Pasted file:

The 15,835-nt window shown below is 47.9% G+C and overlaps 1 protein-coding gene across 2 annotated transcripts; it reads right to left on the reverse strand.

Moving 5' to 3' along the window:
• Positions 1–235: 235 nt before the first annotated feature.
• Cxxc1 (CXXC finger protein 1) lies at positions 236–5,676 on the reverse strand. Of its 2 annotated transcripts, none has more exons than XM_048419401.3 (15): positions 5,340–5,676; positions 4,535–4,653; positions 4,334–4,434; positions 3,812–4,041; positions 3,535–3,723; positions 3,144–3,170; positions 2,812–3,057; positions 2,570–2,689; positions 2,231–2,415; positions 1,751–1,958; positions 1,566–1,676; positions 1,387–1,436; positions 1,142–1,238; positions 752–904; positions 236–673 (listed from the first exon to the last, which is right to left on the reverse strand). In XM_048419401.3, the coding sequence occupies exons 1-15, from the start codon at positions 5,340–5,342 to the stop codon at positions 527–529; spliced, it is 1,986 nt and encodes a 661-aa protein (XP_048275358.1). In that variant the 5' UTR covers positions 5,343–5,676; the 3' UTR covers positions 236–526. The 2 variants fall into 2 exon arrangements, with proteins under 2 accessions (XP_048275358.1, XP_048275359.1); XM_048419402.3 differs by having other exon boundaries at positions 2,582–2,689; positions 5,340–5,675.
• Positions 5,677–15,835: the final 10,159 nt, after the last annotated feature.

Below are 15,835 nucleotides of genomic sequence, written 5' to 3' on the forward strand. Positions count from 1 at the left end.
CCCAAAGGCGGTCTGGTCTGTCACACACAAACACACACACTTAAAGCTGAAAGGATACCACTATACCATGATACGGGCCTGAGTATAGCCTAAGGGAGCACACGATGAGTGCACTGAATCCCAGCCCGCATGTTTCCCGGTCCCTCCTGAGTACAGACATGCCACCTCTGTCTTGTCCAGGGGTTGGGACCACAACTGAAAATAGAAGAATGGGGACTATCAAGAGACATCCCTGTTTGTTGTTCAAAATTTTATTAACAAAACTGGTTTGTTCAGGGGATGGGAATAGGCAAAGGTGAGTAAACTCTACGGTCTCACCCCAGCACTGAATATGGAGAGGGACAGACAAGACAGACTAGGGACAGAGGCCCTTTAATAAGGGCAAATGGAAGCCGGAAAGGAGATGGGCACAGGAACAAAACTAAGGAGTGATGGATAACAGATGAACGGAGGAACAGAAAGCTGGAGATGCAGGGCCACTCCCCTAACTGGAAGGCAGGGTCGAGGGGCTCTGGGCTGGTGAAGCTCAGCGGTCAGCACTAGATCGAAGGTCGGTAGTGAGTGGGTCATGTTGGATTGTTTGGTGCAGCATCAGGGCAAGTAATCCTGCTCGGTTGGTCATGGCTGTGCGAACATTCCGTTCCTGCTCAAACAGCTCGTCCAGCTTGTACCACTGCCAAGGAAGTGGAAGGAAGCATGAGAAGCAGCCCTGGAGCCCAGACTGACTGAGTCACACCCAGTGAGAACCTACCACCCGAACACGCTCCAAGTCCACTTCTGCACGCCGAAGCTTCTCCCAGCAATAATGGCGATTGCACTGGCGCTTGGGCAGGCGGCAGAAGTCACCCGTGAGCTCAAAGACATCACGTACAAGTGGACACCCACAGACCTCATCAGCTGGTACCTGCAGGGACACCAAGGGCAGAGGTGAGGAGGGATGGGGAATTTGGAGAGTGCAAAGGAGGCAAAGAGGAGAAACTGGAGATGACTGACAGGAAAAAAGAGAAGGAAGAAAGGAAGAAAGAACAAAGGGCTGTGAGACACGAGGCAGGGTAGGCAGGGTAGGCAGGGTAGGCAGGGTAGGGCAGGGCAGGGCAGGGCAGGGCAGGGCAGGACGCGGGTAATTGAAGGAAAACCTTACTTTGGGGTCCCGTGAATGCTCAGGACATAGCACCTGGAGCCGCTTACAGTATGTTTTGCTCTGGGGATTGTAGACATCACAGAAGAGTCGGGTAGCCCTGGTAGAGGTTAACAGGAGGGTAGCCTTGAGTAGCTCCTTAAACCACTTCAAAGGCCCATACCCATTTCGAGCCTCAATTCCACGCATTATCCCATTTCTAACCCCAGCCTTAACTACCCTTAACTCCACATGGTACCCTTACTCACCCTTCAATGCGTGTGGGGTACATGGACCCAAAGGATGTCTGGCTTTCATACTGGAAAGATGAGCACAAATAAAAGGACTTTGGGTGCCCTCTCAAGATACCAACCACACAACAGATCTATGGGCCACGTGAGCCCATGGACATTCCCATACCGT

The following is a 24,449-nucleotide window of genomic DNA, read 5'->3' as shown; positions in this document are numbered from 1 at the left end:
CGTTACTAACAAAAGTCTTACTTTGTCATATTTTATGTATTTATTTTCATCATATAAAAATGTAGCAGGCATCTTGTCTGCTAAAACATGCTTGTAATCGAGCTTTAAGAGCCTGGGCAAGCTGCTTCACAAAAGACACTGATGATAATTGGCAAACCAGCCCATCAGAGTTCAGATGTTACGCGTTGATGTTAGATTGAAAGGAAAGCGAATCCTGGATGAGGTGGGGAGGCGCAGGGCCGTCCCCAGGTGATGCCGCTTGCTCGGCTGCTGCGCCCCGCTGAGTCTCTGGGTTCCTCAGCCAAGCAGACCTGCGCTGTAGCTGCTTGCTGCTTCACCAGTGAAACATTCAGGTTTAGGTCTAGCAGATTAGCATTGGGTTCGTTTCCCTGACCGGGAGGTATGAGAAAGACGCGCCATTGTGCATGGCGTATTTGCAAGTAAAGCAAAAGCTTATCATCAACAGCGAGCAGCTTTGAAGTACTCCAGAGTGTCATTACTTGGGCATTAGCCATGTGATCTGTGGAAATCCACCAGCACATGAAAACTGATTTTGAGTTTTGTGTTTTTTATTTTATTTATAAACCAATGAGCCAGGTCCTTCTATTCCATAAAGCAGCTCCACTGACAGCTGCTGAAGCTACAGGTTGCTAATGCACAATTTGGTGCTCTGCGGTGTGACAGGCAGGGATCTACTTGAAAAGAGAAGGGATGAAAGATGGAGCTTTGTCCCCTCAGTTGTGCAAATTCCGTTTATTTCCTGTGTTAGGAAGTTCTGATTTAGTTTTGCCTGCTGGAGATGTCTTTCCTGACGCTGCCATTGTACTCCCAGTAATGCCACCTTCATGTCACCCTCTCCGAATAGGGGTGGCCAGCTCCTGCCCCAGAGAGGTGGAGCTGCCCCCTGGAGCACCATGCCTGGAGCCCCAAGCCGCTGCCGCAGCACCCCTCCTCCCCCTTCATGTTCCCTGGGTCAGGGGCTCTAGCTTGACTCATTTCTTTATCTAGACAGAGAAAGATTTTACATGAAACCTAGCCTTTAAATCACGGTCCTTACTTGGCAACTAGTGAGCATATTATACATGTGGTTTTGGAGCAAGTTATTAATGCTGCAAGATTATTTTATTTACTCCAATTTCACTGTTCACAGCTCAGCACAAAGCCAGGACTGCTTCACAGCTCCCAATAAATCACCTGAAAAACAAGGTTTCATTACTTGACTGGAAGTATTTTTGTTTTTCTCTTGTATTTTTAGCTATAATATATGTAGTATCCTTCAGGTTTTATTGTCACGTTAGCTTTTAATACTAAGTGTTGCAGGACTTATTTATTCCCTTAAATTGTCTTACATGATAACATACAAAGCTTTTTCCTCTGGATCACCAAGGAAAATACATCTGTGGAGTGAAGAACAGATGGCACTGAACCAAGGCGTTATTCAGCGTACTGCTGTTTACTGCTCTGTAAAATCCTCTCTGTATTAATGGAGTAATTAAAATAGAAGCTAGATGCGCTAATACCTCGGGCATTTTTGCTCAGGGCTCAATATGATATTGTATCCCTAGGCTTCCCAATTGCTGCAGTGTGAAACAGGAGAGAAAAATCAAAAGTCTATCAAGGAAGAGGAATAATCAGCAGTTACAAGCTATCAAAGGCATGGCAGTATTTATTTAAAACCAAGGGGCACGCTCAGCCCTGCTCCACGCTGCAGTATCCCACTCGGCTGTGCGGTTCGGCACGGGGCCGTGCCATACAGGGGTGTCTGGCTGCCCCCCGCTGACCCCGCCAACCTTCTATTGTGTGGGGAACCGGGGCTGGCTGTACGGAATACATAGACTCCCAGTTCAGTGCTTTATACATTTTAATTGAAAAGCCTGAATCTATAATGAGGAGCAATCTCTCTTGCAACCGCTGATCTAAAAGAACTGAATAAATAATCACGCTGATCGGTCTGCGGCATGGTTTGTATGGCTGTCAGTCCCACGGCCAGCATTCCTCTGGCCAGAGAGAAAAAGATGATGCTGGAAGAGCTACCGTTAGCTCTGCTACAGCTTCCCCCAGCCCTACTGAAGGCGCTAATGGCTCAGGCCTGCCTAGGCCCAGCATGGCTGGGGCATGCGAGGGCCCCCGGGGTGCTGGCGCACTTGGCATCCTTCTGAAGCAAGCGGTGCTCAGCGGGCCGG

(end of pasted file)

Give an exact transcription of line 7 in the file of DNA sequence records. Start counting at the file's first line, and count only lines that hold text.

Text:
CCCAAAGGCGGTCTGGTCTGTCACACACAAACACACACACTTAAAGCTGAAAGGATACCACTATACCATGATACGGGCCTGAGTATAGCCTAAGGGAGCACACGATGAGTGCACTGAATCCCAGCCCGCATGTTTCCCGGTCCCTCCTGAGTACAGACATGCCACCTCTGTCTTGTCCAGGGGTTGGGACCACAACTGAAAATAGAAGAATGGGGACTATCAAGAGACATCCCTGTTTGTTGTTCAAAATTTTATTAACAAAACTGGTTTGTTCAGGGGATGGGAATAGGCAAAGGTGAGTAAACTCTACGGTCTCACCCCAGCACTGAATATGGAGAGGGACAGACAAGACAGACTAGGGACAGAGGCCCTTTAATAAGGGCAAATGGAAGCCGGAAAGGAGATGGGCACAGGAACAAAACTAAGGAGTGATGGATAACAGATGAACGGAGGAACAGAAAGCTGGAGATGCAGGGCCACTCCCCTAACTGGAAGGCAGGGTCGAGGGGCTCTGGGCTGGTGAAGCTCAGCGGTCAGCACTAGATCGAAGGTCGGTAGTGAGTGGGTCATGTTGGATTGTTTGGTGCAGCATCAGGGCAAGTAATCCTGCTCGGTTGGTCATGGCTGTGCGAACATTCCGTTCCTGCTCAAACAGCTCGTCCAGCTTGTACCACTGCCAAGGAAGTGGAAGGAAGCATGAGAAGCAGCCCTGGAGCCCAGACTGACTGAGTCACACCCAGTGAGAACCTACCACCCGAACACGCTCCAAGTCCACTTCTGCACGCCGAAGCTTCTCCCAGCAATAATGGCGATTGCACTGGCGCTTGGGCAGGCGGCAGAAGTCACCCGTGAGCTCAAAGACATCACGTACAAGTGGACACCCACAGACCTCATCAGCTGGTACCTGCAGGGACACCAAGGGCAGAGGTGAGGAGGGATGGGGAATTTGGAGAGTGCAAAGGAGGCAAAGAGGAGAAACTGGAGATGACTGACAGGAAAAAAGAGAAGGAAGAAAGGAAGAAAGAACAAAGGGCTGTGAGACACGAGGCAGGGTAGGCAGGGTAGGCAGGGTAGGCAGGGTAGGGCAGGGCAGGGCAGGGCAGGGCAGGGCAGGACGCGGGTAATTGAAGGAAAACCTTACTTTGGGGTCCCGTGAATGCTCAGGACATAGCACCTGGAGCCGCTTACAGTATGTTTTGCTCTGGGGATTGTAGACATCACAGAAGAGTCGGGTAGCCCTGGTAGAGGTTAACAGGAGGGTAGCCTTGAGTAGCTCCTTAAACCACTTCAAAGGCCCATACCCATTTCGAGCCTCAATTCCACGCATTATCCCATTTCTAACCCCAGCCTTAACTACCCTTAACTCCACATGGTACCCTTACTCACCCTTCAATGCGTGTGGGGTACATGGACCCAAAGGATGTCTGGCTTTCATACTGGAAAGATGAGCACAAATAAAAGGACTTTGGGTGCCCTCTCAAGATACCAACCACACAACAGATCTATGGGCCACGTGAGCCCATGGACATTCCCATACCGT